Not getting the best out of your recruitment activity?
Perhaps predictably, it could be for a number of reasons, some of which may be beyond your control. Lack of time and resources is an all-too-familiar challenge for many in-house recruiters, whilst some roles are simply very difficult to fill.
But there are some elements of your recruitment activity that you can take charge of. We’re going to look at three which may help you generate better results from your recruitment campaigns. Let’s go.
1. You’re not getting the best because…your relationships have broken down.
If you’re working with a technology supplier, it’s vital that you have a trusting and productive relationship. How many times have you spent valuable time labouring over a feature that doesn’t seem to work as it should? How many times have you sat on hold, listlessly shading in the lines of your notepad whilst the dulcet tones of ‘Samba Fiesta 2’ jangle in your ear? Or how many times have you felt lumbered with an out-dated system, because the upgrade you were promised is still ‘going through the approval process’? Enough times to finally tell your supplier you’re thinking of leaving – at which point you become a ‘high priority’?
You should always be a high priority, whether your supplier has two or two hundred customers. You should be confident that when you log a support ticket or give your supplier a call, there will be someone at the other end of the line who can help you.
To get the best out of your recruitment activity, you need a technology supplier who’ll have an open mind when it comes to requests and updates. Who’ll offer training to make sure you understand exactly how you can use your system more effectively. Who will share best practice and understand your unique recruitment challenges. These suppliers are out there, and they could have a positive impact on your recruitment activity.
2. You’re not getting the best because…you need to be a bit more relevant.
This point hinges on who you’re recruiting and how you reach them. Let’s say you’ve always used Facebook to attract candidates to your apprenticeship scheme. It’s a social media platform, and your target audience uses social media, don’t they? Except our future apprentices are now less likely to be on Facebook and more so on Instagram or Snapchat. University students are flocking to Yik Yak. Twitter is home to those unenthused by the endless videos and presence of parents on Facebook. Ensure you are reaching the people you’re looking for in their own digital home.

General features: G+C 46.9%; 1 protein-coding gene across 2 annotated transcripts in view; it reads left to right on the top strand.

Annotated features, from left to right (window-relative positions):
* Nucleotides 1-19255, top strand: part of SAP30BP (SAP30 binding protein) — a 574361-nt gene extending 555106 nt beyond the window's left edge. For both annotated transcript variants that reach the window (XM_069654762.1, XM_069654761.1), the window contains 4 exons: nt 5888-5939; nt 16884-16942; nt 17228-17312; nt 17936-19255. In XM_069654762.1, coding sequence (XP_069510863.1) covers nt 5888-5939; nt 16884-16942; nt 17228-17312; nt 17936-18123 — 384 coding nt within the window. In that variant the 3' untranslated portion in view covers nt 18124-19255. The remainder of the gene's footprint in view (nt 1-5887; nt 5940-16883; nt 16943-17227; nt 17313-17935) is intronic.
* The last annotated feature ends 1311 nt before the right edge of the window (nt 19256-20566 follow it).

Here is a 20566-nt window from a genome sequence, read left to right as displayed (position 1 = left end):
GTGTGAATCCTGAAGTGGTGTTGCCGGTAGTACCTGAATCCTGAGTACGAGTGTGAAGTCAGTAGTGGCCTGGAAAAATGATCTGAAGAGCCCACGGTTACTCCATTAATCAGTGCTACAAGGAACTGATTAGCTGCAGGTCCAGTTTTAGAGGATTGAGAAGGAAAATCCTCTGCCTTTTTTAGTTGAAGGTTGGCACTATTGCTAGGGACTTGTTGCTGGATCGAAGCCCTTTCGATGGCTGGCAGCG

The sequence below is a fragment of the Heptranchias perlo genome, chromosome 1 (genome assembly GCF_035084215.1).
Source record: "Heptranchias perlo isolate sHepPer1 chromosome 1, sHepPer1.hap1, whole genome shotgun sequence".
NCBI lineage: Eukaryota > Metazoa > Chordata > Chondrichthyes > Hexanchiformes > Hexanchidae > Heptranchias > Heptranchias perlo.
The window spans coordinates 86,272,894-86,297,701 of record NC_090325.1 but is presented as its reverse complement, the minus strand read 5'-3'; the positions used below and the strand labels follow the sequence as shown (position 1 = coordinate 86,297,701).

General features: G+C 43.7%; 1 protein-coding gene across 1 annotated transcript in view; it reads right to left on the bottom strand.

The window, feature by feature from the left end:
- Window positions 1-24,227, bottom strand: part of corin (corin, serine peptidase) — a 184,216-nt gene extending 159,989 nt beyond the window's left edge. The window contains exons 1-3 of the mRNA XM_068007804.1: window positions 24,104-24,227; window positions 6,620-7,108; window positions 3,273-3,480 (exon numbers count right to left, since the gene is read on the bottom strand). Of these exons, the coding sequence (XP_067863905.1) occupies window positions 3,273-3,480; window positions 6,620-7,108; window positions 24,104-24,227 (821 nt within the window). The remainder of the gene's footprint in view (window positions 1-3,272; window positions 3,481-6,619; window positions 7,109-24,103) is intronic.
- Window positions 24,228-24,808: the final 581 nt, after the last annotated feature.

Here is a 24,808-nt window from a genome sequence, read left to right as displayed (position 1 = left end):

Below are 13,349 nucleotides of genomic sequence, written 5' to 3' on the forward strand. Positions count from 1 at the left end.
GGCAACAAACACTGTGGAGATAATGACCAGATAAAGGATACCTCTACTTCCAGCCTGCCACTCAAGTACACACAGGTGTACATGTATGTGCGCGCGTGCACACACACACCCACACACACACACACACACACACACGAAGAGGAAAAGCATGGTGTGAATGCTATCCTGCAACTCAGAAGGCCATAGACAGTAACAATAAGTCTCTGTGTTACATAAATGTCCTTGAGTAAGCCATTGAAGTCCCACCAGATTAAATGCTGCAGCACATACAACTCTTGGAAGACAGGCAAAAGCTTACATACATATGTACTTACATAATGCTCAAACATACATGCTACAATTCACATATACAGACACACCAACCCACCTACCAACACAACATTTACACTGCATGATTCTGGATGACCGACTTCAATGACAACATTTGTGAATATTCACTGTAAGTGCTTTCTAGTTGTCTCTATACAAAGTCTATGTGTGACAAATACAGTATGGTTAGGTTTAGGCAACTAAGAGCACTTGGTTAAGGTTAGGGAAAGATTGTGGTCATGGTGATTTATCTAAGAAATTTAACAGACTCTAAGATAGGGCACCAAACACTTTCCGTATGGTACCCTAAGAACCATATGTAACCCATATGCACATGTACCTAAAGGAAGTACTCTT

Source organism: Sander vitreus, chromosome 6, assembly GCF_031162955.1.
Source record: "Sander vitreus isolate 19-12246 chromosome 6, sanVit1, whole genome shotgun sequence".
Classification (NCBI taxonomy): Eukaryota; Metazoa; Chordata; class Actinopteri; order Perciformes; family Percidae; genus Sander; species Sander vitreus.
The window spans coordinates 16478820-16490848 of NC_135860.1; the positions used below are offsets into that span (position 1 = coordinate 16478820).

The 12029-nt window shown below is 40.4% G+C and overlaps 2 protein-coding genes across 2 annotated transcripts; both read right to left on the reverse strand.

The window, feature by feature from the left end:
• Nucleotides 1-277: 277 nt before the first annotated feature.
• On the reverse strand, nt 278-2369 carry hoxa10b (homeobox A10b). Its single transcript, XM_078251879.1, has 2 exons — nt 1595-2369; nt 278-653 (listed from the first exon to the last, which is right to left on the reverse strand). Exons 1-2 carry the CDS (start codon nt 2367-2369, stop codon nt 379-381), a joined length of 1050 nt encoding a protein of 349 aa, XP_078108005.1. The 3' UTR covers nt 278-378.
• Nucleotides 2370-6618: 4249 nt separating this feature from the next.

A lower volume yet more targeted social campaign is likely to produce better results than a mass effort on Facebook. Profile your ideal candidate. Where will they be? What are they interested in? What are they expecting from potential employers? Let this dictate what channel you use to reach them.
What’s more, don’t feel as though you ‘should’ be using social media for recruitment. Unless you know your candidates are using it, you may see little reward.
3. You’re not getting the best because…you’re not making sense of your candidate data.
Using the reporting function in your Applicant Tracking System should offer you a wealth of candidate data– but if you’re not able to make real sense of the facts and figures, it’s difficult to draw any valuable conclusions.
Take a look at your time to hire reports. These not only tell you that certain roles take longer to fill than others, but they can also highlight internal inefficiencies. As an example, you could choose to run the report from the point at which the job was created. If you then see significant delays between the job being created and it going live, it may be an indication that your job approval process isn’t as effective as it could be.
Your ‘Source’ reporting should prove helpful when you’re evaluating the success of a social campaign – particularly if you are trying a new platform for the first time. Or you can find out where candidates are dropping off within your recruitment process by using an ‘Application Stage’ report.
Is a particular section of the application form putting them off? Are candidate expectations matching the experience you’re providing for them?
To get the best from your reporting, talk to your ATS supplier. Can they help you to configure bespoke reports? Can they offer you training to help you understand what your data is telling you?
To get the best out of your recruitment activity…
Make use of your technology supplier. Use their expertise and understanding to help you use your software as effectively and efficiently as possible. Understand your audience. Be where your candidates are and make it easy to apply, whether that’s through their mobiles, using Dropbox or via LinkedIn. But only dedicate your efforts to this if you are sure you’re using platforms and methods that your candidates will be too.
And use data and analytics to draw meaning from your recruitment campaign outcomes. Maximise your Applicant Tracking System’s suite of reports to drill down into what type of candidates are applying, from where they’re applying, who isn’t applying and how long it’s taking to fill your roles.
There will always be challenges in in-house recruitment, and not all can be addressed as simply as the above. But with the right people, knowledge and technology, you’ll be on your way to getting the best out of your recruitment activity.
Author: Hannah Ovenden is Digital Marketing Executive for Hireserve. Established in 1997, Hireserve creates leading recruitment software with a human touch. Trusted by customers including CERN, Global Radio and Cranfield University, Hireserve’s ATS is agile, intuitive and powerful.
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